Living in Peru gives us an opportunity to experience how a racial and, for some perspectives, even a racist structure operates. To understand what I mean by this, we need to first illustrate, from a Western perspective, what racial and racist structures are. Let us start by defining structure: a framework, an order, a construction of interconnected elements. In other words, a building is not only made of cement. It is the cement, its relation to other objects (e.g. metal, construction workers), and the relation between all other objects that results in the structure of a building. If the objects that interact and the way they interact differ, for example, if we used wood instead of cement, then the structure of the building would also be different, resulting in a wooden house instead of a concrete one. Social structures work in a similar way. They include the media, civil society, the state, the past, the present, the international system, and local communities, among many others. Most importantly, they are the result of the random and deliberate interplay between all of those elements.
What about racial structures? If a social structure is made up of different socially constructed elements, what would happen if some of those elements were different skin colors, languages, geographies, classes, sexualities, and the intersection of all of them? Powerful agents in the state, media, civil society, and beyond, would have the highly complex task of operating on a platform of diversity. This is what results in a racial structure. And, if we approach that structure within the confines of a state, then we have what South African race theorist David Goldberg (2002) calls the racial state: a state that defines, determines, and structures populations, which are diverse in terms of race, gender, and class. Is this not the case of the Peruvian state, as it is the case of every modern state?
When skimming through a booklet entitled La Diversidad Cultural en el Perú (2014), printed by the Ministry of Culture, I was reminded that by 2007, officially around 3 million Peruvians spoke Quechua, more than 400,000 spoke Aymara, close to 68,000 spoke Ashaninka, and about 174,000 spoke other native languages as their mother tongue! One only needs to see the diversity of languages spoken in Peru in order to understand that all Peruvians participate in the life of a racial state, according to Goldberg’s definition, even if they are not aware of the existence of such diversity. Educational programs, foreign affairs, land reforms, safety policies against natural disasters, and so on, are all taking place on top of a platform of diversity, affecting it and its different agents in a variety of ways and degrees. This is when we must ask ourselves whether those programs, affairs, reforms, policies, etc., are benefiting one or more cultural groups while negatively affecting others.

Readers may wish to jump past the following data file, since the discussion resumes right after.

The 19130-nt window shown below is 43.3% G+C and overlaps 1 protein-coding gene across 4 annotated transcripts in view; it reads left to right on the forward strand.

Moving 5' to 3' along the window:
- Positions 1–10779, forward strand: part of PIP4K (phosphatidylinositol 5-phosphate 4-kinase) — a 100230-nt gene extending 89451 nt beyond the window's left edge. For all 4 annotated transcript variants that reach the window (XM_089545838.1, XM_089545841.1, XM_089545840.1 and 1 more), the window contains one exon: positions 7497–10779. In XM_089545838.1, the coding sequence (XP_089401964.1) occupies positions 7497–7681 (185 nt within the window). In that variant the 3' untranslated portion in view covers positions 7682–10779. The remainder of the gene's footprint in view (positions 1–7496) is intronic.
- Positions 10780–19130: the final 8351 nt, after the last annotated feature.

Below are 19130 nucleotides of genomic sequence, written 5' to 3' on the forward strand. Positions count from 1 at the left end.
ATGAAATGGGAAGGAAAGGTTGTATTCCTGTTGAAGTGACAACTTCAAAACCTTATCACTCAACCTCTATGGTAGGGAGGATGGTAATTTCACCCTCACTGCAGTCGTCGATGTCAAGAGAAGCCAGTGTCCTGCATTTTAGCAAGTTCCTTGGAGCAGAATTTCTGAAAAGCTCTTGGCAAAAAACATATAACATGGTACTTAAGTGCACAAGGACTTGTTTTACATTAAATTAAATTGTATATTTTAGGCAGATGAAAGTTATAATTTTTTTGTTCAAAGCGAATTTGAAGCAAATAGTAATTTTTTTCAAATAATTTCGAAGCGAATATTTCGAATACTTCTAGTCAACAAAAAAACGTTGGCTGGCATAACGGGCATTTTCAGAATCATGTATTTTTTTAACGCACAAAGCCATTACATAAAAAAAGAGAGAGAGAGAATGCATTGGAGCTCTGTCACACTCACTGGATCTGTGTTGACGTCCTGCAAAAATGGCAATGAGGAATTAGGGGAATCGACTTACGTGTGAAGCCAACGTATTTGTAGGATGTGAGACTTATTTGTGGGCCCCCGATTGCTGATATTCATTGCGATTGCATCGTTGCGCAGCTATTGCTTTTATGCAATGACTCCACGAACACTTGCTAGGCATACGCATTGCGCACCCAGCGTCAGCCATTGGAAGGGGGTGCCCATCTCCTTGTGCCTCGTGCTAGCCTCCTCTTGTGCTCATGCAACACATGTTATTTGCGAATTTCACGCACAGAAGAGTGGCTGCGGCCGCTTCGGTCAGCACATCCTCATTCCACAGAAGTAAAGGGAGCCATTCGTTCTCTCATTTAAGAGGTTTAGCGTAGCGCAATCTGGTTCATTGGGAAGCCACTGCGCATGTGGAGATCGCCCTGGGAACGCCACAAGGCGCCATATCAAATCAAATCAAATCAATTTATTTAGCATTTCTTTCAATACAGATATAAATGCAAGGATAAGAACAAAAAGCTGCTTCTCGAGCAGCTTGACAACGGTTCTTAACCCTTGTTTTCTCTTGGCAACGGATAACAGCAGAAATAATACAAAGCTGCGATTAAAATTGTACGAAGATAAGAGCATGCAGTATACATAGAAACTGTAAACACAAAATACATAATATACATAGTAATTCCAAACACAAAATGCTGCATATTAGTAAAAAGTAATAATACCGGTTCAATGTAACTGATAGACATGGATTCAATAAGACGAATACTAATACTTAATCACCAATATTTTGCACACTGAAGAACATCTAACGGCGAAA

Goldberg (2002) also suggests an understanding of what a racist state is. Racist states, he says, are states where 'a racially (self-)conceived group ('¦) dominates the power, resources, and representational media of the state to the relative exclusion, subjection, or subordination of other groups racially conceived.' Simplifying the question: Could we say that in Peru one or more racially (self-)conceived groups dominate over other racially conceived groups? Maybe to answer that question we would need to first understand how race is defined in Peru as a whole and within its multiple realities (e.g., an urban area, a Quechua-speaking community).
Let us say, as an example, that it is defined in terms of language: Is there a language that displaces or overrides other languages? Does learning that particular language brings more opportunities in, say, the Westernized urban areas of the Coast than learning any other of the 47 languages officially recognized by the state? Could we claim that those who, for example, speak Spanish as a mother tongue, enjoy better living standards than the rest? We could ask similar questions of race, class, gender, and so on. Could Peru then be considered to be a racist state? Peru, certainly, does not have the official systems of racial segregation that South Africa, USA, and Germany, had during apartheid, Jim Crow, and Nazism, respectively.
Yet, it is still a country where the state, media, and civil society may be 'licensing' racism in many ways. It is more like a situation of 'racism within the state,' to use Balibar's (1991) vocabulary. The goal of this article is not to answer the question I have chosen for a title but to explain what I mean by that question so that each reader may answer it from their own perspective: because living in Peru should also be about questioning Peru.
Luis Escobedo is a postdoctoral fellow at UFS Institute for Reconciliation and Social Justice (IRSJ) in South Africa. His research focuses primarily on the application of discourse and visual analysis, postcolonial and feminist approaches, and race theory in the study of racism and whiteness, ideology, and violence in postcolonial and post-apartheid contexts, particularly in Latin America and Africa. As a Ph.D. candidate at the University of Warsaw in Poland and later as a visiting lecturer at TEC de Monterrey in Mexico, he has actively participated in presentations, panels, and roundtables in different parts of the world. Likewise, he has organized and conducted workshops and seminars; founded, coordinated and advised non-profit and student organizations, clubs, and projects; collaborated with the press; engaged in voluntary teaching; and designed courses, syllabi, source texts, stimulus materials, and learning activities for the fields of Political Science, Humanities, and IR.